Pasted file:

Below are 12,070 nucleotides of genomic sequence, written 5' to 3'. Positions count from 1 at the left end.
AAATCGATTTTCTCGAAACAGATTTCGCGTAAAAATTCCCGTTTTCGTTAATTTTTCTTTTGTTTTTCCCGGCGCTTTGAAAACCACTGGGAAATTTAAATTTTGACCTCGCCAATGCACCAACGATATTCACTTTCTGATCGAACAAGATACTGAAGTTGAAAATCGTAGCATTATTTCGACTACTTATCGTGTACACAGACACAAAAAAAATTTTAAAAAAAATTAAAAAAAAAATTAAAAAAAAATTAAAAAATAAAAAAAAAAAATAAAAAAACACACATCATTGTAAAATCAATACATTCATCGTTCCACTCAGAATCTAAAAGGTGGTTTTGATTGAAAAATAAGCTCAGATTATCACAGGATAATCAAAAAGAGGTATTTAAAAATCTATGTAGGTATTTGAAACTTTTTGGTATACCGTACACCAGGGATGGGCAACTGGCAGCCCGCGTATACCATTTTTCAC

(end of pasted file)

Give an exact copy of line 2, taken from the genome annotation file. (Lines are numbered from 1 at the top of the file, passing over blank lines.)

AAATCGATTTTCTCGAAACAGATTTCGCGTAAAAATTCCCGTTTTCGTTAATTTTTCTTTTGTTTTTCCCGGCGCTTTGAAAACCACTGGGAAATTTAAATTTTGACCTCGCCAATGCACCAACGATATTCACTTTCTGATCGAACAAGATACTGAAGTTGAAAATCGTAGCATTATTTCGACTACTTATCGTGTACACAGACACAAAAAAAATTTTAAAAAAAATTAAAAAAAAAATTAAAAAAAAATTAAAAAATAAAAAAAAAAAATAAAAAAACACACATCATTGTAAAATCAATACATTCATCGTTCCACTCAGAATCTAAAAGGTGGTTTTGATTGAAAAATAAGCTCAGATTATCACAGGATAATCAAAAAGAGGTATTTAAAAATCTATGTAGGTATTTGAAACTTTTTGGTATACCGTACACCAGGGATGGGCAACTGGCAGCCCGCGTATACCATTTTTCAC